Today's texts are filled with abstract theological terms such as salvation, mercy, and faith. Remember that this is a foreign language to children. Whenever possible, describe in concrete terms what Jesus said, did, and promised.

If you focus on Thomas, be careful about your use of believe. Children believe in Santa Claus, they clap during Peter Pan to show their belief in Tinkerbell, they believe their team will win the championship this year, and they believe in God. As middle-elementary children begin to sort out the realities involved in life, they often conclude that believe is a "less sure" form of think, or even a well-intended distortion of reality, and thus relegate their belief in God to the same status as their belief in Santa Claus.

So, redefine believe to be even stronger than think. What you believe makes a difference in how you live. For example, before he met the resurrected Jesus, Thomas did not know what to think about what his friends claimed. But when he finally met Jesus, he not only thought that it was true that Jesus had been raised from death, but he knew that fact would make a difference in what he did every day, from that day on.

Let the Children Sing

"O Sons and Daughters, Let us Sing" has one set of verses for Easter Sunday, and a second set related to Thomas's story, for the second Sunday of Easter. Its words are fairly simple and include a chorus of Alleluias for nonreaders. Sing it after reading the Gospel lesson.

"Breathe on Me, Breath of God" is a good choice if the service emphasizes Jesus' gift of the Spirit. Consider working through parts of it in the sermon.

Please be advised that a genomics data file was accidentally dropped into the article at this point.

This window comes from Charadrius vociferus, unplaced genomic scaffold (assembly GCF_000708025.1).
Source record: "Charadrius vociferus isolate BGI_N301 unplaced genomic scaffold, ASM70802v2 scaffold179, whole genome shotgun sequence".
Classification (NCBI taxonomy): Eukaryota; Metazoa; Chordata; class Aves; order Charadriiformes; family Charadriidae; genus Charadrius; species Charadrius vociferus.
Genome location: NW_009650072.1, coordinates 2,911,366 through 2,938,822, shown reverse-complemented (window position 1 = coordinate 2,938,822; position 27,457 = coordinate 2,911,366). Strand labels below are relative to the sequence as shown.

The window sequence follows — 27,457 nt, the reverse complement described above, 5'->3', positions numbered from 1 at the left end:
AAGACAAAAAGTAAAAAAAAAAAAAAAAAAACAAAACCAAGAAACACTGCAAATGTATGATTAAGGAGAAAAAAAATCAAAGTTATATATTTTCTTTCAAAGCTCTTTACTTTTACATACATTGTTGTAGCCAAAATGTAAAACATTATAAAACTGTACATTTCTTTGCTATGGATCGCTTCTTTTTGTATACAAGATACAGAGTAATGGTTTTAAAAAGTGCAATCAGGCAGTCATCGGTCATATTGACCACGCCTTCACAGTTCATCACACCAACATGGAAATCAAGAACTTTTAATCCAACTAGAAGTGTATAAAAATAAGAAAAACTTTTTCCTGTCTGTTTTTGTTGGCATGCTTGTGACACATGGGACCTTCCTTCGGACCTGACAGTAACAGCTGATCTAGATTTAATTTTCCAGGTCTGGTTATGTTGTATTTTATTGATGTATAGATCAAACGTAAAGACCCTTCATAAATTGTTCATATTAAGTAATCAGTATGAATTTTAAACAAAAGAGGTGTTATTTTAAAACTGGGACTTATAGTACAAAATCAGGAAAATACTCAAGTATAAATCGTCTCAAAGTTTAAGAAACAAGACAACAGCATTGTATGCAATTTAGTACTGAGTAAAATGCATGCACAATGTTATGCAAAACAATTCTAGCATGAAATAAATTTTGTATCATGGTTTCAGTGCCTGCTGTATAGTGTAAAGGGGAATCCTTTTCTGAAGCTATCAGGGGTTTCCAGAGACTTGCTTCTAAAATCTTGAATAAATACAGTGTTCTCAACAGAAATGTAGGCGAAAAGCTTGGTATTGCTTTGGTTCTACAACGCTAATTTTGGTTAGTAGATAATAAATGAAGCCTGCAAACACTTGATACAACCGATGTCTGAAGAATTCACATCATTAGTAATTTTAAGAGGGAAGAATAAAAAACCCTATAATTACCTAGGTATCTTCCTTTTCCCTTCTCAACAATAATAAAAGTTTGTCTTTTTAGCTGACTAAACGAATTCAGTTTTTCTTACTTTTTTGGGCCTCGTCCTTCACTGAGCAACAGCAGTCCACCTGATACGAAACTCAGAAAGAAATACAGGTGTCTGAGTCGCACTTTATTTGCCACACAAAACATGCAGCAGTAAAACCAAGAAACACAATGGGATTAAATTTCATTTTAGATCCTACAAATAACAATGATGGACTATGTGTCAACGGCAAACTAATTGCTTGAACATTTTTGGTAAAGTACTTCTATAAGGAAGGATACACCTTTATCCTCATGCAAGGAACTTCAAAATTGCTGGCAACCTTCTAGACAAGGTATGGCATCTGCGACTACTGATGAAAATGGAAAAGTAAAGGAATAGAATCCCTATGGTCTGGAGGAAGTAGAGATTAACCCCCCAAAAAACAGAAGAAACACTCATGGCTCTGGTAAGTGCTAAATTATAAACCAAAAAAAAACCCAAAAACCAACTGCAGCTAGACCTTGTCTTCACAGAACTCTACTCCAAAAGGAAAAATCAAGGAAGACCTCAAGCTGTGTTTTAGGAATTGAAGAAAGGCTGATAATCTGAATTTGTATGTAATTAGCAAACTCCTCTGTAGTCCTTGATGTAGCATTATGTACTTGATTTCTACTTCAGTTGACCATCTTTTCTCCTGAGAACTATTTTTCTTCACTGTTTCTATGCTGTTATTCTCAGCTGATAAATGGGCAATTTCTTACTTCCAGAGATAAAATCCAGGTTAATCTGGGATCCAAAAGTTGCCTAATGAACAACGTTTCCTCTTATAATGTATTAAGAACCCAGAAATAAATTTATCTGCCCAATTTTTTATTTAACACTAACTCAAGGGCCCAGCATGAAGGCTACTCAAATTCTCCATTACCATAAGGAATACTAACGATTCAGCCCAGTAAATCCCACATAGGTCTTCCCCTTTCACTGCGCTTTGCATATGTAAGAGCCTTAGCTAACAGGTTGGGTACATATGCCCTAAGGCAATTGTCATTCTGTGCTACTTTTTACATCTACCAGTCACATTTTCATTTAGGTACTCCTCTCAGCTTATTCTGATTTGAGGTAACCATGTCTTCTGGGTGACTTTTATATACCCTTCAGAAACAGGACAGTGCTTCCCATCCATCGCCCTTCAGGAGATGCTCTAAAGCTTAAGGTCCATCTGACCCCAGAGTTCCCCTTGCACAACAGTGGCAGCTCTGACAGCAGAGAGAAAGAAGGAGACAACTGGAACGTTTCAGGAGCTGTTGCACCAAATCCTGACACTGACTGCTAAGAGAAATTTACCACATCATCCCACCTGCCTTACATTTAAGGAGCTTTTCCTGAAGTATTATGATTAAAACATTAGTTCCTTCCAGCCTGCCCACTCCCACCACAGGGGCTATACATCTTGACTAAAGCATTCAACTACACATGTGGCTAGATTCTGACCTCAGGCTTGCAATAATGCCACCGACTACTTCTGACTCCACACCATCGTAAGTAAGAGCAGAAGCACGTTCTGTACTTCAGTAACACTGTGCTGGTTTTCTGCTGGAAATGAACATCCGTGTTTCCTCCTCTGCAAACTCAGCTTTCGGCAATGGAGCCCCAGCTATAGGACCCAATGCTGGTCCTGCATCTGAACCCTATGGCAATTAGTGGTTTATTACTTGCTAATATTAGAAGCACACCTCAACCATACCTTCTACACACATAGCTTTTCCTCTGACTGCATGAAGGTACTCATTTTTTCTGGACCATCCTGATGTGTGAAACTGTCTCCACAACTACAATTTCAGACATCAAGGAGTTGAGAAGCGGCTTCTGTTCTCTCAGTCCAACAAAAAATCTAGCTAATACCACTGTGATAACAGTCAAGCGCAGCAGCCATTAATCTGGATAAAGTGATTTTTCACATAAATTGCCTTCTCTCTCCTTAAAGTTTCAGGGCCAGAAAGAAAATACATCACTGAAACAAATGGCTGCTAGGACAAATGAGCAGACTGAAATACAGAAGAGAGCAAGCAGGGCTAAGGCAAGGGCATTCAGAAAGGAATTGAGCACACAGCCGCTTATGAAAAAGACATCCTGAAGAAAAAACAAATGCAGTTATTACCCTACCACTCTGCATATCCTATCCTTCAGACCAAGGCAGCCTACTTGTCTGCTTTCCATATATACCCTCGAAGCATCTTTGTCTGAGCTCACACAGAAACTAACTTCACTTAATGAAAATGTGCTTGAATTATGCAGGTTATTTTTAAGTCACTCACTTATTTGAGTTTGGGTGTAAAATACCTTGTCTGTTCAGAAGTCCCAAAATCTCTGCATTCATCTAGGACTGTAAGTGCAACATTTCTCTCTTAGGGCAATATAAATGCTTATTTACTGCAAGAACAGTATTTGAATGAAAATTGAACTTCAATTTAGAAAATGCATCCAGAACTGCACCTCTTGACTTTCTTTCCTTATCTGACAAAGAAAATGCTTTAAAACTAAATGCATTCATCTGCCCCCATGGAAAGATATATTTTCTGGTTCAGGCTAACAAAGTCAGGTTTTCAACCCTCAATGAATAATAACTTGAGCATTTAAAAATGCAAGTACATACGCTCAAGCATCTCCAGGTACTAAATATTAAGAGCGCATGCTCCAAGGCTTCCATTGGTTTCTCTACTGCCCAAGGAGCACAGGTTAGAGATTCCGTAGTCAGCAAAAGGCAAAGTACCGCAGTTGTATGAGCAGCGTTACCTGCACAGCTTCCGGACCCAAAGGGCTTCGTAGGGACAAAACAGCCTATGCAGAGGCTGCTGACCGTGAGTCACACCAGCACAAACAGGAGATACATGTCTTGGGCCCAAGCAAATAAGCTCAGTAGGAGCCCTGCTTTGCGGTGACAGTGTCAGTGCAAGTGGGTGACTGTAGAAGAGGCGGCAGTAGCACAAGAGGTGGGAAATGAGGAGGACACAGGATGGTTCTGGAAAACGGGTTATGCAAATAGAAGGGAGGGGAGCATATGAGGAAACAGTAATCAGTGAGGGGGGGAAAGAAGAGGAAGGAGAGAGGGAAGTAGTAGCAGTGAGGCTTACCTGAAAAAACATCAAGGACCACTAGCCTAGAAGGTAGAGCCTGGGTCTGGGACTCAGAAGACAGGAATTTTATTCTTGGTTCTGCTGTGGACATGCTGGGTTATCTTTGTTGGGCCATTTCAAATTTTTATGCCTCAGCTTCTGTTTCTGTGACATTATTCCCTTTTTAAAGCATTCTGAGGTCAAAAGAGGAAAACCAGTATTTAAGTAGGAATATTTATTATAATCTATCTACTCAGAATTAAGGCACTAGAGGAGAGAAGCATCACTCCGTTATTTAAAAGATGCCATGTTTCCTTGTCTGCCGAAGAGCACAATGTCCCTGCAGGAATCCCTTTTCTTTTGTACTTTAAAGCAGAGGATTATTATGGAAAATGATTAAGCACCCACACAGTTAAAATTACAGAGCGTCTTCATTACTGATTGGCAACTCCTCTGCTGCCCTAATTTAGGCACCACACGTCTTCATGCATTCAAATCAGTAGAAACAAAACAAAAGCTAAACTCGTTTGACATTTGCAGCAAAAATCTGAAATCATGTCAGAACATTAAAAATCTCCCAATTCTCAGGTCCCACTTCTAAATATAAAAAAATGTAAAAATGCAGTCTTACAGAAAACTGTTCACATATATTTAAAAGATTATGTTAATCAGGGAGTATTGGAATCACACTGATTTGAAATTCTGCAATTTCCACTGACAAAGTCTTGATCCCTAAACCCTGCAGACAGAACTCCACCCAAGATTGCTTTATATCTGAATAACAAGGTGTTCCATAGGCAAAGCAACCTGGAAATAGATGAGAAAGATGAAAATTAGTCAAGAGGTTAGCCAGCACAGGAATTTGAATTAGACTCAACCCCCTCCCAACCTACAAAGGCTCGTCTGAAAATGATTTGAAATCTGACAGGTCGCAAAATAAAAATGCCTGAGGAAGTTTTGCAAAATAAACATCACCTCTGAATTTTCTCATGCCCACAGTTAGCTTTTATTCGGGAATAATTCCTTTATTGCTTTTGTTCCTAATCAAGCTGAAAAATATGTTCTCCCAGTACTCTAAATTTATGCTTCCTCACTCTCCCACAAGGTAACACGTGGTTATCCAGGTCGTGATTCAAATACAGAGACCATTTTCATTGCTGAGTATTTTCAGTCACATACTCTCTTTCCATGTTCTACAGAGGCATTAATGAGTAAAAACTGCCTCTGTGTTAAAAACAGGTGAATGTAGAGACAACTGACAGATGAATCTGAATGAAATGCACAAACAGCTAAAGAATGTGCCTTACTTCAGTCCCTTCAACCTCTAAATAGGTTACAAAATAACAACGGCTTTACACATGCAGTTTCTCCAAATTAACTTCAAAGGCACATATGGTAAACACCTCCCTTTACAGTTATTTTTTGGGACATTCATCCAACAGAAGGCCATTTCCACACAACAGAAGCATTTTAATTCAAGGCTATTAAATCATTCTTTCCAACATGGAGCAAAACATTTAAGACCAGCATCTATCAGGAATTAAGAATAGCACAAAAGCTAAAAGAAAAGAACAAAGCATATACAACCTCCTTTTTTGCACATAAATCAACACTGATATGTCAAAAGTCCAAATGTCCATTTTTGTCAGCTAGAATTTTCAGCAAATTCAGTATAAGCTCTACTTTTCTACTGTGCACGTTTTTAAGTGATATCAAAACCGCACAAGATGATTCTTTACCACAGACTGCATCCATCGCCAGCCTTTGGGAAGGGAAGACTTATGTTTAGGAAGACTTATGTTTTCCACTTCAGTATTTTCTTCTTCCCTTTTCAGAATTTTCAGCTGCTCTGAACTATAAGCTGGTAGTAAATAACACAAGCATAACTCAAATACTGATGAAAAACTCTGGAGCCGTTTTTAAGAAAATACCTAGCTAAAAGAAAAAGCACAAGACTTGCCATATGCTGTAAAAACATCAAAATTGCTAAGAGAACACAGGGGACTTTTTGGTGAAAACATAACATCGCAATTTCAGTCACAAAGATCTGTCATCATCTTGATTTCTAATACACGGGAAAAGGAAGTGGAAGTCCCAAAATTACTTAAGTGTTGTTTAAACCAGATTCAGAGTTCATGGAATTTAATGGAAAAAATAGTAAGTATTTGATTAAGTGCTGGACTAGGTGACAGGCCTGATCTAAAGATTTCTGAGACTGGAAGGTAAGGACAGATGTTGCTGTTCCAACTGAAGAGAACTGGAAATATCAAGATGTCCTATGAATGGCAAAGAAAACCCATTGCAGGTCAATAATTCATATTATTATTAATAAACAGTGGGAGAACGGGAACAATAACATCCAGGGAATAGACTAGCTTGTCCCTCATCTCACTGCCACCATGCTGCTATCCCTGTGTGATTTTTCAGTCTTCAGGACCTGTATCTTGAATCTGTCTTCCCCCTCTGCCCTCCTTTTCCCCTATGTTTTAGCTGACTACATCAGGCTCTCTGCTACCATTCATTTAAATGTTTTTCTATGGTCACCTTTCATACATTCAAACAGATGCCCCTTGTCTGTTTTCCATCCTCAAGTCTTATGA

"I've Got Peace Like a River" is a good response to Jesus' Easter-evening gifts of peace and the Spirit.

The Liturgical Child

1. The Gospel stories are the heart of today's worship for children. Like last week's stories, they need to be presented in a way that leaves listeners free to "see" the events in their imaginations. Again, present the stories as radio dramas. Practice the way Jesus and Thomas speak their words, and how you will read the narrator's part.

2. Respond to Jesus' challenge to forgive. In a bidding prayer, offer worshipers opportunities to forgive a variety of people and groups. Include members of our families; friends who have wronged us; people we do not like because we need to forgive them so often, and we do not expect them to ever treat us any better; groups of people (cliques, other nations, other races) who constantly abuse us; and so forth. After describing each group, identifying its possible members, and offering a public prayer of forgiveness, invite worshipers to pray silent personal prayers of forgiveness.

3. If your worship regularly includes an Affirmation of Faith, point it out this morning. Explain why your worship includes this opportunity to say, "I believe. . . ." Challenge worshipers to think about what they are saying and what it will mean for them if they really believe these things. Many creeds follow each "I believe" with several statements. Today, repeat "I believe" before each one. Or, turn the statements into questions to the congregation, to which they are invited to respond, "Yes, we (or I) believe that."

Sermon Resources

Celebrate questions. Review Thomas's questions about Jesus' body and recall the story of Jesus' questions in the temple when he was twelve years old. Point out that questions are not the opposite of believing, but are tools with which we build our beliefs. No genuine question is too stupid or silly to ask. We are to remember this about our own questions, and about the questions of others—especially those of younger children who ask many questions that may sound dumb to us. This is a great opportunity to push Sunday school attendance.

comments powered by Disqus